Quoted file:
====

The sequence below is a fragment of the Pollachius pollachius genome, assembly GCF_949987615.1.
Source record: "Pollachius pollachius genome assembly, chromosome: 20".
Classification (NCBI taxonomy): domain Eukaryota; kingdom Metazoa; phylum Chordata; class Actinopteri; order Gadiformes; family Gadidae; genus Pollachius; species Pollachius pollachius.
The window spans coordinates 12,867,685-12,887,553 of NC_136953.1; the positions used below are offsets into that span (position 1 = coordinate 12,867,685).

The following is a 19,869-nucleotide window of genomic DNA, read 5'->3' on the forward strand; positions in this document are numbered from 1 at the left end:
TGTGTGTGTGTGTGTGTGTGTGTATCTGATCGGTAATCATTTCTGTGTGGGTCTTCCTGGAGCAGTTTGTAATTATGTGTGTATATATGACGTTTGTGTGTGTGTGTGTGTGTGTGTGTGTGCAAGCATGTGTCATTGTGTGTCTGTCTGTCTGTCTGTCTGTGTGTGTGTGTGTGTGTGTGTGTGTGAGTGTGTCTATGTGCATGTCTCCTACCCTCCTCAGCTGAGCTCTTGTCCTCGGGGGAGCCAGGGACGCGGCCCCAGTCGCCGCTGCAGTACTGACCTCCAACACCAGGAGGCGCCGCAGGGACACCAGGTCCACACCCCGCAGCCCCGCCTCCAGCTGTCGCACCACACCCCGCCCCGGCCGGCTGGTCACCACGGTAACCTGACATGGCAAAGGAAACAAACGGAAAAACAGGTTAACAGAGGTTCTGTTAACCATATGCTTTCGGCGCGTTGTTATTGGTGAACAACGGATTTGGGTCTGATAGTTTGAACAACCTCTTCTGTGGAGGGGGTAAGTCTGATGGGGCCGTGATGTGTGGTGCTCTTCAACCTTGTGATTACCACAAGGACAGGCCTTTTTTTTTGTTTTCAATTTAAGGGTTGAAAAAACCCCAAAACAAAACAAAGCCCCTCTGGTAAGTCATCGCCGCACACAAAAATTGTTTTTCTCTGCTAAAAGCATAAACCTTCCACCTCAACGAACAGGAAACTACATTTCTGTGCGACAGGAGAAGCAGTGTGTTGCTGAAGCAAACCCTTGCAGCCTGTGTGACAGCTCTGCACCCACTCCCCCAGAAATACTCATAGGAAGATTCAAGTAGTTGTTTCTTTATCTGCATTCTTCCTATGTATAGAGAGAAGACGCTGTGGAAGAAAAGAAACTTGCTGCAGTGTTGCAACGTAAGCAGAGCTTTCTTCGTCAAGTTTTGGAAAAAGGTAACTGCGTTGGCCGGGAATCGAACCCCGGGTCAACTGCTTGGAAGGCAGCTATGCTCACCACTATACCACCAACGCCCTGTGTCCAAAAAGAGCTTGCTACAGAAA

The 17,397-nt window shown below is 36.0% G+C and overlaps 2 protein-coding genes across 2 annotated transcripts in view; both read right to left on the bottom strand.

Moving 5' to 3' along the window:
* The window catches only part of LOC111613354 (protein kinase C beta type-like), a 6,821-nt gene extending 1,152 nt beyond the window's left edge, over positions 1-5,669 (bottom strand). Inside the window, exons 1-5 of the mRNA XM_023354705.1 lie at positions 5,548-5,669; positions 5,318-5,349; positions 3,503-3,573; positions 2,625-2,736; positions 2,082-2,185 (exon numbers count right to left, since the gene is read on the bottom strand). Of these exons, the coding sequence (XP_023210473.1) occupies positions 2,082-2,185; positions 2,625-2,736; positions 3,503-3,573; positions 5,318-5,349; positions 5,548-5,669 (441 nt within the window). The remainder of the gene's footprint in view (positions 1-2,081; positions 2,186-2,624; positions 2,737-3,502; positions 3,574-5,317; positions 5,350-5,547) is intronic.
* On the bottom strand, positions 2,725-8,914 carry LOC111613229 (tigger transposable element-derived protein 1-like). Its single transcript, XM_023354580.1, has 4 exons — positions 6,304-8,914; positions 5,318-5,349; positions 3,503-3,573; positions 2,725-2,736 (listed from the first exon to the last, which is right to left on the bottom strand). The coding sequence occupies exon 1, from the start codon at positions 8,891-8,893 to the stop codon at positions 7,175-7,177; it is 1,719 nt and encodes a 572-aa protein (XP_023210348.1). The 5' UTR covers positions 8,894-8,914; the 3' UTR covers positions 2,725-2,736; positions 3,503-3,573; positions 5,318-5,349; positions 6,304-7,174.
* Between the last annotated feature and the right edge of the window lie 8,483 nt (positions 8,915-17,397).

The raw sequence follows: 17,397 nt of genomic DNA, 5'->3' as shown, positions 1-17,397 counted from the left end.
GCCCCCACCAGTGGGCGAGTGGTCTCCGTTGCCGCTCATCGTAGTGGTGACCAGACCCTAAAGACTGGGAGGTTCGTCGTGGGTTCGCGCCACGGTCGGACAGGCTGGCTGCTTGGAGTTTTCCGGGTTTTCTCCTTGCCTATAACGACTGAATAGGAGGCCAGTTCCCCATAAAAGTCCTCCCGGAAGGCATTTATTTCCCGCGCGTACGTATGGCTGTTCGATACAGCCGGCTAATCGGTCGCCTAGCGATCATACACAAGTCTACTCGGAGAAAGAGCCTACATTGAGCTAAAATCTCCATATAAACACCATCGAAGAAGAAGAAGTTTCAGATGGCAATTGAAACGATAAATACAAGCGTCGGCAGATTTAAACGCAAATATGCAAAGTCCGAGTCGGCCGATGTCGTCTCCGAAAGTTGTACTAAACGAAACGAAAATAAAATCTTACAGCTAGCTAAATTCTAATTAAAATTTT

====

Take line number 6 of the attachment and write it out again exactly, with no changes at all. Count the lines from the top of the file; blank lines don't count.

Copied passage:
TGTGTGTGTGTGTGTGTGTGTGTATCTGATCGGTAATCATTTCTGTGTGGGTCTTCCTGGAGCAGTTTGTAATTATGTGTGTATATATGACGTTTGTGTGTGTGTGTGTGTGTGTGTGTGTGCAAGCATGTGTCATTGTGTGTCTGTCTGTCTGTCTGTCTGTGTGTGTGTGTGTGTGTGTGTGTGTGAGTGTGTCTATGTGCATGTCTCCTACCCTCCTCAGCTGAGCTCTTGTCCTCGGGGGAGCCAGGGACGCGGCCCCAGTCGCCGCTGCAGTACTGACCTCCAACACCAGGAGGCGCCGCAGGGACACCAGGTCCACACCCCGCAGCCCCGCCTCCAGCTGTCGCACCACACCCCGCCCCGGCCGGCTGGTCACCACGGTAACCTGACATGGCAAAGGAAACAAACGGAAAAACAGGTTAACAGAGGTTCTGTTAACCATATGCTTTCGGCGCGTTGTTATTGGTGAACAACGGATTTGGGTCTGATAGTTTGAACAACCTCTTCTGTGGAGGGGGTAAGTCTGATGGGGCCGTGATGTGTGGTGCTCTTCAACCTTGTGATTACCACAAGGACAGGCCTTTTTTTTTGTTTTCAATTTAAGGGTTGAAAAAACCCCAAAACAAAACAAAGCCCCTCTGGTAAGTCATCGCCGCACACAAAAATTGTTTTTCTCTGCTAAAAGCATAAACCTTCCACCTCAACGAACAGGAAACTACATTTCTGTGCGACAGGAGAAGCAGTGTGTTGCTGAAGCAAACCCTTGCAGCCTGTGTGACAGCTCTGCACCCACTCCCCCAGAAATACTCATAGGAAGATTCAAGTAGTTGTTTCTTTATCTGCATTCTTCCTATGTATAGAGAGAAGACGCTGTGGAAGAAAAGAAACTTGCTGCAGTGTTGCAACGTAAGCAGAGCTTTCTTCGTCAAGTTTTGGAAAAAGGTAACTGCGTTGGCCGGGAATCGAACCCCGGGTCAACTGCTTGGAAGGCAGCTATGCTCACCACTATACCACCAACGCCCTGTGTCCAAAAAGAGCTTGCTACAGAAA